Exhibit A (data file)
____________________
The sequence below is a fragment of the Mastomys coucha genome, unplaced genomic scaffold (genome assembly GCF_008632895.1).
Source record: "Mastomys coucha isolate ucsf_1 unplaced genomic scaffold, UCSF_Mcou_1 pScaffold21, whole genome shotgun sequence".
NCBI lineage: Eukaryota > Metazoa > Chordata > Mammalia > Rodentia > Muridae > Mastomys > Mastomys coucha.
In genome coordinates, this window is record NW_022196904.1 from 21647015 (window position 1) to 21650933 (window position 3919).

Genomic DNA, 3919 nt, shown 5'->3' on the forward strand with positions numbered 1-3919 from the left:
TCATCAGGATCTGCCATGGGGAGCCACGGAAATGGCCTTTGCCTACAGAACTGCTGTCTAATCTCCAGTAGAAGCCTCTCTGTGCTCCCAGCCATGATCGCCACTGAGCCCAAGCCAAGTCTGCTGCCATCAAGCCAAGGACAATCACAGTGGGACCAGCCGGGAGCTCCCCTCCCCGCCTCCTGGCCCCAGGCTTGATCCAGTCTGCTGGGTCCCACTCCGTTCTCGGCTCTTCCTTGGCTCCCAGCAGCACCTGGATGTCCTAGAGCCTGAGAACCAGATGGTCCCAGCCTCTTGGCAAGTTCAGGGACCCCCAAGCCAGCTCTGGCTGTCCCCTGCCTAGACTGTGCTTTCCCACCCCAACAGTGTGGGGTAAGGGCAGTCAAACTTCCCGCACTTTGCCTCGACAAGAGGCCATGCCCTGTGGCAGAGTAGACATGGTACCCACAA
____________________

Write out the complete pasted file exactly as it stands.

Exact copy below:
The sequence below is a fragment of the Mastomys coucha genome, unplaced genomic scaffold (genome assembly GCF_008632895.1).
Source record: "Mastomys coucha isolate ucsf_1 unplaced genomic scaffold, UCSF_Mcou_1 pScaffold21, whole genome shotgun sequence".
NCBI lineage: Eukaryota > Metazoa > Chordata > Mammalia > Rodentia > Muridae > Mastomys > Mastomys coucha.
In genome coordinates, this window is record NW_022196904.1 from 21647015 (window position 1) to 21650933 (window position 3919).

Genomic DNA, 3919 nt, shown 5'->3' on the forward strand with positions numbered 1-3919 from the left:
TCATCAGGATCTGCCATGGGGAGCCACGGAAATGGCCTTTGCCTACAGAACTGCTGTCTAATCTCCAGTAGAAGCCTCTCTGTGCTCCCAGCCATGATCGCCACTGAGCCCAAGCCAAGTCTGCTGCCATCAAGCCAAGGACAATCACAGTGGGACCAGCCGGGAGCTCCCCTCCCCGCCTCCTGGCCCCAGGCTTGATCCAGTCTGCTGGGTCCCACTCCGTTCTCGGCTCTTCCTTGGCTCCCAGCAGCACCTGGATGTCCTAGAGCCTGAGAACCAGATGGTCCCAGCCTCTTGGCAAGTTCAGGGACCCCCAAGCCAGCTCTGGCTGTCCCCTGCCTAGACTGTGCTTTCCCACCCCAACAGTGTGGGGTAAGGGCAGTCAAACTTCCCGCACTTTGCCTCGACAAGAGGCCATGCCCTGTGGCAGAGTAGACATGGTACCCACAA